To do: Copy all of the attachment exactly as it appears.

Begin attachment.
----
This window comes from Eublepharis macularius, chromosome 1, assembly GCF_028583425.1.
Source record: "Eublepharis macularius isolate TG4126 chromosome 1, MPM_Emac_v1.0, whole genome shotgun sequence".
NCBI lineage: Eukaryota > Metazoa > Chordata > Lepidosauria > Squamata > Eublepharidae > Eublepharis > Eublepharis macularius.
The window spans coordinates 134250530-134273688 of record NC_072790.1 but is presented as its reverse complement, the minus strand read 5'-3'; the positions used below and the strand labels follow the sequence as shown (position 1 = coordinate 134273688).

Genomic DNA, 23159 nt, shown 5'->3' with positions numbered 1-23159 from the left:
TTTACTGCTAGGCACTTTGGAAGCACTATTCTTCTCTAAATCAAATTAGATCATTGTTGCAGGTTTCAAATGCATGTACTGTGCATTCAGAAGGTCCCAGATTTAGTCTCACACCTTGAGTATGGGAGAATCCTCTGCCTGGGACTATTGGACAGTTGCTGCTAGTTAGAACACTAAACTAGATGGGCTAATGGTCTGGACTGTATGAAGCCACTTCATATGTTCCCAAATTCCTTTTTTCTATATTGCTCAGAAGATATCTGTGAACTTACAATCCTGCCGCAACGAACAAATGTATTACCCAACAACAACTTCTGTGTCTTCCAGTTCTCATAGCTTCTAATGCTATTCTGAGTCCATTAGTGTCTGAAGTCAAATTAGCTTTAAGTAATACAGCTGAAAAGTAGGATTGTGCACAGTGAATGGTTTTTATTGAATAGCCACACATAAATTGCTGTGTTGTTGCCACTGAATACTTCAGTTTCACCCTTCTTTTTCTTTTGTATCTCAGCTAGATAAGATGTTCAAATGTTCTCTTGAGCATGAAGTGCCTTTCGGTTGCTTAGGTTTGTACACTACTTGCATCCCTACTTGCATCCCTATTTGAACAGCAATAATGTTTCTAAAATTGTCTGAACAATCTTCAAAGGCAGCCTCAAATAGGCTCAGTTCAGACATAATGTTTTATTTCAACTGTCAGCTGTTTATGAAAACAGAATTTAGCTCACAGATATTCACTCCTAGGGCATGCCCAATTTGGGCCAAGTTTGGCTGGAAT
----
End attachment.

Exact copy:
This window comes from Eublepharis macularius, chromosome 1, assembly GCF_028583425.1.
Source record: "Eublepharis macularius isolate TG4126 chromosome 1, MPM_Emac_v1.0, whole genome shotgun sequence".
NCBI lineage: Eukaryota > Metazoa > Chordata > Lepidosauria > Squamata > Eublepharidae > Eublepharis > Eublepharis macularius.
The window spans coordinates 134250530-134273688 of record NC_072790.1 but is presented as its reverse complement, the minus strand read 5'-3'; the positions used below and the strand labels follow the sequence as shown (position 1 = coordinate 134273688).

Genomic DNA, 23159 nt, shown 5'->3' with positions numbered 1-23159 from the left:
TTTACTGCTAGGCACTTTGGAAGCACTATTCTTCTCTAAATCAAATTAGATCATTGTTGCAGGTTTCAAATGCATGTACTGTGCATTCAGAAGGTCCCAGATTTAGTCTCACACCTTGAGTATGGGAGAATCCTCTGCCTGGGACTATTGGACAGTTGCTGCTAGTTAGAACACTAAACTAGATGGGCTAATGGTCTGGACTGTATGAAGCCACTTCATATGTTCCCAAATTCCTTTTTTCTATATTGCTCAGAAGATATCTGTGAACTTACAATCCTGCCGCAACGAACAAATGTATTACCCAACAACAACTTCTGTGTCTTCCAGTTCTCATAGCTTCTAATGCTATTCTGAGTCCATTAGTGTCTGAAGTCAAATTAGCTTTAAGTAATACAGCTGAAAAGTAGGATTGTGCACAGTGAATGGTTTTTATTGAATAGCCACACATAAATTGCTGTGTTGTTGCCACTGAATACTTCAGTTTCACCCTTCTTTTTCTTTTGTATCTCAGCTAGATAAGATGTTCAAATGTTCTCTTGAGCATGAAGTGCCTTTCGGTTGCTTAGGTTTGTACACTACTTGCATCCCTACTTGCATCCCTATTTGAACAGCAATAATGTTTCTAAAATTGTCTGAACAATCTTCAAAGGCAGCCTCAAATAGGCTCAGTTCAGACATAATGTTTTATTTCAACTGTCAGCTGTTTATGAAAACAGAATTTAGCTCACAGATATTCACTCCTAGGGCATGCCCAATTTGGGCCAAGTTTGGCTGGAAT